Marvel has put the crosshairs on Uatu the Watcher and come May 7 when Original Sin #1 debuts, someone is pulling the trigger. Much has been said about the motives and identity of the mystery assassins behind the promised death, but another question worth asking is this: Who is the Watcher, really? On April 16, Mark Waid and Jim Cheung are going to find out.
In the one-shot prologue Original Sin #0, the two document the final days of Uatu on his home base on the moon – and find an unlikely guest, the young Nova, this obvious question. The Watcher has been a staple of major events in the Marvel Universe going all the way back to his debut in 1963’s Fantastic Four #13; bound by a vow of non-interference shared by all of his race, the Watcher merely observes. So why does his death mean so much?
“[The Watcher is] the perfect Greek Chorus to the Marvel Universe,” says Waid, a longtime comics writer with an encyclopedic knowledge of Marvel’s past. “He’s also the unwitting harbinger of doom, because when the Watcher shows up, you know it's about to get ugly. He'll be missed.”
In this 40 page one-shot special, Waid says that he and Cheung will be adding context to Uatu’s history and origin, and doing it through the eyes of one of Marvel’s newest heroes: Sam Alexander, Nova.
“Everything in Uatu's brain and history is a secret. He's not a chatty guy,” Waid points out. But he does have one big secret, and it's something Nova inadvertently stumbles onto. As far as Tom Brevoort and I can tell, Nova blunders across a query that no one in the Marvel Universe has ever thought to ask aloud, and it unlocks the entire story.”
Uatu’s crossed paths with the biggest and the greatest in the Marvel U, so the idea of Nova sharing the stage with the Watcher at the precipice of his death might seem odd. But according to wait, he’s perfect.
“Nova is the perfect eyes-of-the-reader character,” the writer shares. “The whole project came up during the Original Sin writer's retreat. When I found out the Watcher's fate, I campaigned for a one-shot that explained to newer readers who the Watcher is and why his death matters (I didn't have to campaign hard), but it was Brevoort's suggestion to use Nova, cueing off the scenes in Nova's own series that have established a subtle bond between them.”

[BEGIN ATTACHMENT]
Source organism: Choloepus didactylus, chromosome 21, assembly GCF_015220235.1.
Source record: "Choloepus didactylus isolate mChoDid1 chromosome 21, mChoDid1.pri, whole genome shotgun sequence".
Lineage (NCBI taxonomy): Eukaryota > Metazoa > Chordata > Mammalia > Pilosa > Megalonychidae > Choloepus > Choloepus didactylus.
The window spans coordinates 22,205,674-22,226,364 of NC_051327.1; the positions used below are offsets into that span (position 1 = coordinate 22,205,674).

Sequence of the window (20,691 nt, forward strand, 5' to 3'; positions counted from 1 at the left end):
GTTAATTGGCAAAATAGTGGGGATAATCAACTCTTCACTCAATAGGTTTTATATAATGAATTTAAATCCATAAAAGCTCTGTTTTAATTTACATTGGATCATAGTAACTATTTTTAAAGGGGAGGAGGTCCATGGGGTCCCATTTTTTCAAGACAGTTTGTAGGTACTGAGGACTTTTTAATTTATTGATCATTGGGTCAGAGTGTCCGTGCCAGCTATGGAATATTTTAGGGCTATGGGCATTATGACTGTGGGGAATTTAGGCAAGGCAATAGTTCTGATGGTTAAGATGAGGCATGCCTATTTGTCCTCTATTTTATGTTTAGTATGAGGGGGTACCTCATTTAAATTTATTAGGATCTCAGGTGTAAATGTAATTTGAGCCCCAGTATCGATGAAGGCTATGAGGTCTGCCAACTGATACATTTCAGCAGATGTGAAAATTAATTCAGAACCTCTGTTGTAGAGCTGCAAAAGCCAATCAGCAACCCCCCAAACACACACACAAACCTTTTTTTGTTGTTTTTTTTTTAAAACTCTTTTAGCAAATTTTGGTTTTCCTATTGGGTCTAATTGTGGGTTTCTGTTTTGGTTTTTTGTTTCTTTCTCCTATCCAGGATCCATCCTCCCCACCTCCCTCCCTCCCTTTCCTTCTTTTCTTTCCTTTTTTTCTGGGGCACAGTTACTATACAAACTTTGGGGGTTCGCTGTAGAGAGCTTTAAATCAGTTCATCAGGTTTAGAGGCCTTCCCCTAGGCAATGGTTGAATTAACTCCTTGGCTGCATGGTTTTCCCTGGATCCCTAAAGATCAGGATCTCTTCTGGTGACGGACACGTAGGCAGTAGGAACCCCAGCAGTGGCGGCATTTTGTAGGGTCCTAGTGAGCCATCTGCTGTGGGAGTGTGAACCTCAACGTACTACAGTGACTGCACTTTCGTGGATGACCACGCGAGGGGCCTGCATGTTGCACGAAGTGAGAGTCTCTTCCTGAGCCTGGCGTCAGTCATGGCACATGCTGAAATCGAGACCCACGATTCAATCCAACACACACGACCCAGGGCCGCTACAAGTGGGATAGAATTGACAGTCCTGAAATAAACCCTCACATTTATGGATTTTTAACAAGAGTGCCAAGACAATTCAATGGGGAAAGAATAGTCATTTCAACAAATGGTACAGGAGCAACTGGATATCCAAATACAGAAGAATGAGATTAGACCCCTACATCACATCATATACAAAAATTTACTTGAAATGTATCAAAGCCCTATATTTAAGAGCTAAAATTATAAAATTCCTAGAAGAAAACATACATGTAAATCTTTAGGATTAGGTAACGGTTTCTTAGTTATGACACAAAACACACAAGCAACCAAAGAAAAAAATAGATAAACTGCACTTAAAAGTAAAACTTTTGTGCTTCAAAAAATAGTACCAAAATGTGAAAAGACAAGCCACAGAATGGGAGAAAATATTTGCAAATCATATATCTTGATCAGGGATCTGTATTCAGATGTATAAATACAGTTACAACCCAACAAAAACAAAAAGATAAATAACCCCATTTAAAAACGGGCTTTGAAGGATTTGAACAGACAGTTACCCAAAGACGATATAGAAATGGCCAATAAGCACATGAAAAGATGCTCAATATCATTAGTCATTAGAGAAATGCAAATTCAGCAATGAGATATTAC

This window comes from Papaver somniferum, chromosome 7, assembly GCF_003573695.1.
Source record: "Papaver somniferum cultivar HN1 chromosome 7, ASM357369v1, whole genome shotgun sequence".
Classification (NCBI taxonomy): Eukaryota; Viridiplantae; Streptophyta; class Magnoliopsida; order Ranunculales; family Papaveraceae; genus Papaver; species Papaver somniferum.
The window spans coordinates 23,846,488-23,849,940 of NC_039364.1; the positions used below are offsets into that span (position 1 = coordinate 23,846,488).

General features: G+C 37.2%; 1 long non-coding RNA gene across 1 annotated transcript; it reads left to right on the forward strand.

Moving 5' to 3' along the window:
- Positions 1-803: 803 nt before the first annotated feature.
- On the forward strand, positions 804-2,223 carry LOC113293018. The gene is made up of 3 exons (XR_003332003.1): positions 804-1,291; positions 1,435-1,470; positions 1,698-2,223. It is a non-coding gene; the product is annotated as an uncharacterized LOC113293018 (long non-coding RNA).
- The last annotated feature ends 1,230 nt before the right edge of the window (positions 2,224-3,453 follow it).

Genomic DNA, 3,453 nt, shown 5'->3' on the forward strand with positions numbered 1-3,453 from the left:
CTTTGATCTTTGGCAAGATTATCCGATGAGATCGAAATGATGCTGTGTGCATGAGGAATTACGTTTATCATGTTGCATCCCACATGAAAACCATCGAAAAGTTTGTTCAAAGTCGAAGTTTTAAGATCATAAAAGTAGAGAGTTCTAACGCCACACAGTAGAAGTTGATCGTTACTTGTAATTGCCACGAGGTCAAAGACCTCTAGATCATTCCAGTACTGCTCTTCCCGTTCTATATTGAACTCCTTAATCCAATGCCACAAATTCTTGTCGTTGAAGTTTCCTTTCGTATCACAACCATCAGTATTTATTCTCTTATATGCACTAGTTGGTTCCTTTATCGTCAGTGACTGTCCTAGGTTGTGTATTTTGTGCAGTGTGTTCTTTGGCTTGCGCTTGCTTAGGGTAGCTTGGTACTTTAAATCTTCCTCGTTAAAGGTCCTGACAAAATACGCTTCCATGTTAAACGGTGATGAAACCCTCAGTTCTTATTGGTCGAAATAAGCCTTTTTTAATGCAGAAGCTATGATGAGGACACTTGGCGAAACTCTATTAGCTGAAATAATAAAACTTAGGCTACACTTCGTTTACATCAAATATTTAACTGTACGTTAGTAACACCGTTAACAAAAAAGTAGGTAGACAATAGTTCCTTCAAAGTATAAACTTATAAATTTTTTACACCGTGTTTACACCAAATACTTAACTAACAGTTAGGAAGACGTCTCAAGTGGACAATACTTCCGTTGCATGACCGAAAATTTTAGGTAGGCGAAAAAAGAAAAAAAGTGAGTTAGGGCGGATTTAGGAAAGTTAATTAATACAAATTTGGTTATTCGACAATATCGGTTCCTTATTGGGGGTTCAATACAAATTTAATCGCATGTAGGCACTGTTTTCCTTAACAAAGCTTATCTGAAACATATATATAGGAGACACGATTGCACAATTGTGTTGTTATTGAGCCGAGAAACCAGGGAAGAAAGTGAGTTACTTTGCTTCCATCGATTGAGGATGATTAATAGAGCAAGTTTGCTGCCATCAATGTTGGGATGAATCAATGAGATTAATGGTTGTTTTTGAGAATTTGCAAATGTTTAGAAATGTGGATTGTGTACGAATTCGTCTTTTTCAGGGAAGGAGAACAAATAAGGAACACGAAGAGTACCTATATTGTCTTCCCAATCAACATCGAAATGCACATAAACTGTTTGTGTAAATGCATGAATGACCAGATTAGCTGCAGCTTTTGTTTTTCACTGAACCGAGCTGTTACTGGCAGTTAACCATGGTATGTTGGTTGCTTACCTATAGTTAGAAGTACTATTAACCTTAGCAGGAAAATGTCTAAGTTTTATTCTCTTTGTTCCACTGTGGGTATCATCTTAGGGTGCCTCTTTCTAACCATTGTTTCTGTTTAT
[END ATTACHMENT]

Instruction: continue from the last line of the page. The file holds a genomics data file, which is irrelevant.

Speaking of bonds, the pairing of Waid with artist Jim Cheung to create this one-shot issue is big news, but not their first. Cheung drew a portion of Waid’s landmark run on DC’s Flash series over a decade prior, but Original Sin #0 is on a much larger scale – and with years of experience behind both of them.
“I loved Jim's work back during the Flash days. It was terrific. No complaints,” Waid gushes. “But, holy cow, the Jim Cheung of 2014 makes that guy's art look like cave paintings. What a joy to see someone who was already good just get better and better!”
Together, they’re tell what seems to be the final story of Uatu the Watcher. And despite being ringside for virtually all of Marvel’s major events, a story centered on Uatu himself has been few and far between. When asked what it’s like to draft a definitive and final story for the Watcher, Waid ranks it among his proudest achievements.
“Honestly? Once I had the hook, it was both easy and fun,” the writer says. “Once I had the Watcher's line of dialogue - he has only one in the entire thirty-page story - everything coalesced beautifully, and this may be one of the best things I've ever written.”